There are, however, implications when this ironic part of Karna’s story is uncritically adapted—something Mari Selvaraj’s Karnan is aware of and consciously rejects. The dramatic irony of Karna’s story carries the implicit implication that we are supposed to feel pathos only for someone of biological high birth being subjected to the indignities of “low birth” and not for any human of “low birth” facing systemic injustice. Selvaraj’s Karnan, in contrast, embodies immanence, he is of his people, and not “above” them: there is no ironical pathos arising out of “higher” birth.
Despite this, Sukumar is not entirely uncritical in adopting tropes from mythology. While Baahubali is preoccupied with the traits which define a “good Kshatriya”, Pushpa ends with the stripping of the markers of the privilege of Bhanwar Singh Shekawat, a man who uses his class-and-caste status as a weapon to berate Pushpa. Sukumar is conscious of how casteist feudal engagement persists in society—note how both Rangasthalam and Pushpa: The Rise end with a scene in which the protagonist sits on the floor in the presence of a privileged caste antagonist, only to “dethrone” him in the end.
Pushpa’s unwillingness to bend is also what leads to the film’s murky gender politics—his relationship with Srivalli. From the PoV of his character, the writing makes sense—Pushpa hopes to gain Srivalli’s attention by any means other than approaching her directly and being vulnerable with her because he is insecure about his “status”—he is, again, abiding by his catchphrase. This is why he feels the only way to reach her is to “buy” her affections. Again, Chandrabose verbalises this internal monologue in the song named after her:
‘Evvariki Eppudu Thalavanchani Nenu, Nee Patti Choosetandhuku Thalane Vanchaanu’
(I, who have never bowed down to anyone, have lowered my head to see your anklet)
Srivalli is written like a Shakespearean soliloquy in which Pushpa goes from talking about his affections for her to his frustration with the lack of reciprocity, and finally resorting to a sort of “sour grapes” bitterness—that she isn’t worth it because she isn’t that pretty after all. However, this subplot is where the film almost comes undone.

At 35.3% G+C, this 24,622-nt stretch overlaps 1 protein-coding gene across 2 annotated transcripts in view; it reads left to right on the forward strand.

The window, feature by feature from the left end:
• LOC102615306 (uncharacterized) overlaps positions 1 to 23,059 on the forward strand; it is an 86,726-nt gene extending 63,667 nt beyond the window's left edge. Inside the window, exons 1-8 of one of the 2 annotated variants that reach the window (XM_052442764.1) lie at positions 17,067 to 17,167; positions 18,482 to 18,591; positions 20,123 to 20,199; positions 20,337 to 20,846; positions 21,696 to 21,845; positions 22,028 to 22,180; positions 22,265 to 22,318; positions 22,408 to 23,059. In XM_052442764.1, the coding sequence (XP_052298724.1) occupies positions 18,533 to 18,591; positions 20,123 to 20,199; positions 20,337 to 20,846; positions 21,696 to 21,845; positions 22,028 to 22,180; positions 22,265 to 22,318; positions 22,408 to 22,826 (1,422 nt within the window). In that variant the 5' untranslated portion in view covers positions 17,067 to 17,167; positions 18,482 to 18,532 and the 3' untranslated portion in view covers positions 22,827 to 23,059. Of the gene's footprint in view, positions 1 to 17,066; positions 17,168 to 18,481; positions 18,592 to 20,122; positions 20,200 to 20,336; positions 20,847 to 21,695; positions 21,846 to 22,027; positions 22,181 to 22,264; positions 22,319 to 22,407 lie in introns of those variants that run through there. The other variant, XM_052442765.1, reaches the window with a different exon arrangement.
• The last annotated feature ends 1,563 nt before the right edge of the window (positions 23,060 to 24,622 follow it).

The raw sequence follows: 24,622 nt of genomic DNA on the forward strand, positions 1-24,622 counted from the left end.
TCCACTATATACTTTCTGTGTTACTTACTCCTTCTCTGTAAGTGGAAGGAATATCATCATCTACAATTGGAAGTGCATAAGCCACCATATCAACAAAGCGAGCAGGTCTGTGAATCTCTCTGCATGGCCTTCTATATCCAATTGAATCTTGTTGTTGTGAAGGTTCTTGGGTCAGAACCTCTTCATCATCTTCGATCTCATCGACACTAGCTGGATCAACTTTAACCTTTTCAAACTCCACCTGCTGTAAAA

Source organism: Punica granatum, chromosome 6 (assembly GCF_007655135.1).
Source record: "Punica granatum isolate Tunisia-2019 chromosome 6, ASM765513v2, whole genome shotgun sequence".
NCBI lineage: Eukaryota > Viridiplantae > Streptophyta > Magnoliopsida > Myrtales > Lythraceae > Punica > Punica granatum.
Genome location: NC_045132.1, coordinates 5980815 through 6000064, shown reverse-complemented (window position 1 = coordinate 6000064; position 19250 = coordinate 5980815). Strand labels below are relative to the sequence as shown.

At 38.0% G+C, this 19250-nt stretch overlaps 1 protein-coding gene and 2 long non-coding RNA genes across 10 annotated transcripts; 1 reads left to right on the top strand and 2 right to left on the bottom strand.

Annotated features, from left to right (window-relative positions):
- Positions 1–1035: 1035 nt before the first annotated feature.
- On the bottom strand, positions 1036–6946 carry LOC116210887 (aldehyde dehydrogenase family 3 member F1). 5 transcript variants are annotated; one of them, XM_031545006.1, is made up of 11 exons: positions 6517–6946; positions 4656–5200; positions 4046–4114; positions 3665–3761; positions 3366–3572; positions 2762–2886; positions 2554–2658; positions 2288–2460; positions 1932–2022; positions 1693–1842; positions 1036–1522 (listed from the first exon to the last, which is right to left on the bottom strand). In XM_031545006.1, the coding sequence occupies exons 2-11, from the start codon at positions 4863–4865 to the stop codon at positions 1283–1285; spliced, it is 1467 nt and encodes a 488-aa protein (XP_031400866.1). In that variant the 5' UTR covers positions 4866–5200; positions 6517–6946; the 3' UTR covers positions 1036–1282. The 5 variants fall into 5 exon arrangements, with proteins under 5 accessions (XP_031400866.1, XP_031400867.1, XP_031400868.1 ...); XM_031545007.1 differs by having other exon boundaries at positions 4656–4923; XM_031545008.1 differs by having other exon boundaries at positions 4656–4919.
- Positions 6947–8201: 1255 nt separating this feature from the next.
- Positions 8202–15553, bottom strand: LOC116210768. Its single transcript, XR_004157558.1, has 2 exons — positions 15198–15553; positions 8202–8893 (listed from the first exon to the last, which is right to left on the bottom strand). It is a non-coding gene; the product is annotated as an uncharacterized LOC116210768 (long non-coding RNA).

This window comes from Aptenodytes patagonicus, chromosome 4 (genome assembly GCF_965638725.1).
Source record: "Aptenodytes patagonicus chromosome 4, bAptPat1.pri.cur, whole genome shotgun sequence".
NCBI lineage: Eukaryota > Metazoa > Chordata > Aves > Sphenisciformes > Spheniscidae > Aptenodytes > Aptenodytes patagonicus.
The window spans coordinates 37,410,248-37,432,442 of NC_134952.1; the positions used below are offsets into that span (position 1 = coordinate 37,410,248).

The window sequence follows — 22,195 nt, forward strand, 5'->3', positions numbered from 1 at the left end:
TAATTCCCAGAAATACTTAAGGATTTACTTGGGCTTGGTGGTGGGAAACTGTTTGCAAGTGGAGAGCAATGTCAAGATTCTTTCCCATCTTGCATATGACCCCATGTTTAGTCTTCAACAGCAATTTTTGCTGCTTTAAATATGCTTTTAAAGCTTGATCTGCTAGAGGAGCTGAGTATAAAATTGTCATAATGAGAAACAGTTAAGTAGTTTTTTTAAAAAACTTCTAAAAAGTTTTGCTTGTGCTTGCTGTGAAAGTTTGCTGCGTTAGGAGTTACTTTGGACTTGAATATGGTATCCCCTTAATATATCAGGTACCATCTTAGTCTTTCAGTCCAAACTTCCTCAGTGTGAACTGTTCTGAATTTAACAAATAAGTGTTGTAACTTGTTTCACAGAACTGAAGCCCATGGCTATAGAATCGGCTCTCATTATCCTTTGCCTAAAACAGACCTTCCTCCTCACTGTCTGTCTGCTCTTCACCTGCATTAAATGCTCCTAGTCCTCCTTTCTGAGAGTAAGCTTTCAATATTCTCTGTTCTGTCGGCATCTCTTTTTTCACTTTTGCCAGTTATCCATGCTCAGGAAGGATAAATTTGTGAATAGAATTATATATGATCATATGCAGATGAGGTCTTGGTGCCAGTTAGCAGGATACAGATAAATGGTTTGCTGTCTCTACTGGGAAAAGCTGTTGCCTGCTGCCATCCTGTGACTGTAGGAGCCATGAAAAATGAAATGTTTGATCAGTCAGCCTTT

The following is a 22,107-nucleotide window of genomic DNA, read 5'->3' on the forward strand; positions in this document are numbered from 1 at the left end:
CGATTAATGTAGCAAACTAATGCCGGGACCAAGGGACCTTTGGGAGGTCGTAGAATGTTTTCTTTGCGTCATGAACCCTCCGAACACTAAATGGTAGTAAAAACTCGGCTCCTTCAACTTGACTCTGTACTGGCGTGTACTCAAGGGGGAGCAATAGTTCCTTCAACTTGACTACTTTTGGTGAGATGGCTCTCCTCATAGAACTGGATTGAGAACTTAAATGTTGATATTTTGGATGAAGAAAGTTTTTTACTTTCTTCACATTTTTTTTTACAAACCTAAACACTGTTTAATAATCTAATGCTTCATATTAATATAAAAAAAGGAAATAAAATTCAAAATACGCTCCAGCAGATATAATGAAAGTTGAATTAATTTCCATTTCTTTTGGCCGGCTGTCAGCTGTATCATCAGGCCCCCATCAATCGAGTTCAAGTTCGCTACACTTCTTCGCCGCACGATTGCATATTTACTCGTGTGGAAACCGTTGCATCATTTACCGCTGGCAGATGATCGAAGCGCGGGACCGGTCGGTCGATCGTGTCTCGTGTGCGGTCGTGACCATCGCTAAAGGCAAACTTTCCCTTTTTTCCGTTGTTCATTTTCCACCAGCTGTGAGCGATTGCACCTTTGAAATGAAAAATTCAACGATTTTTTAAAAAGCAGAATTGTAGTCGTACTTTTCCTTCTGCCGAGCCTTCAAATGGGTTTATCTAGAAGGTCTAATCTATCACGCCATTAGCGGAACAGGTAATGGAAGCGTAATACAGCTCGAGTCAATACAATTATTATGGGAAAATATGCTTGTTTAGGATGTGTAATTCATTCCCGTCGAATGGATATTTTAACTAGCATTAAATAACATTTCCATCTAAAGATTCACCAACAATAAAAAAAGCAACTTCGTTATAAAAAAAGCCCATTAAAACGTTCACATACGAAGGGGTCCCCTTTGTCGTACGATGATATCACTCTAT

Though it is consistent with the traits and weaknesses of Pushpa’s character, the subplot is written at the expense of another character—the woman—and though her character confesses affections for him later, it seems that she is given little choice by both Pushpa and the villainous Jaali Reddy, and one comes away with the impression that in a world with better men, she would not resort to settling with someone like Pushpa.
The longer this subplot goes on, the more disappointing it gets. The film submerges itself neck-deep in patriarchy when Pushpa rescues her from a Draupadi-like disrobing by a villain—saddening, because of how equal and progressive the Ramalakshmi-Chittibabu relationship was in Rangasthalam.
Pushpa: The Rule will have to resolve a fundamental tension: if Pushpa achieves his goal of becoming ”legitimised”, of inheriting the last name and becoming a part of the family that disowns him—he will have achieved his goal, but the film will inadvertently be championing the fact that identity is only valid within the conservative construct of patriarchy. This is, for me, the “Why did Kattappa kill Baahubali” of Pushpa: how will Pushpa: The Rule resolve the Karna story within the framework of its unique masala blend of ruthless Darwinism, Scarface-like crime shenanigans, and mythological pathos?
In resolving this, Sukumar will have to make a choice between the safe, satisfying, family-oriented patriarchal resolution, a Karna-esque tragedy where Pushpa dies tragically without receiving a surname, or a third alternative where Pushpa is just that: Pushpa Raj, a mass hero who doesn’t need patriarchal validation, transcending the social systems that oppressed him. Following up a blockbuster, especially to complete its story, is an unenviable task.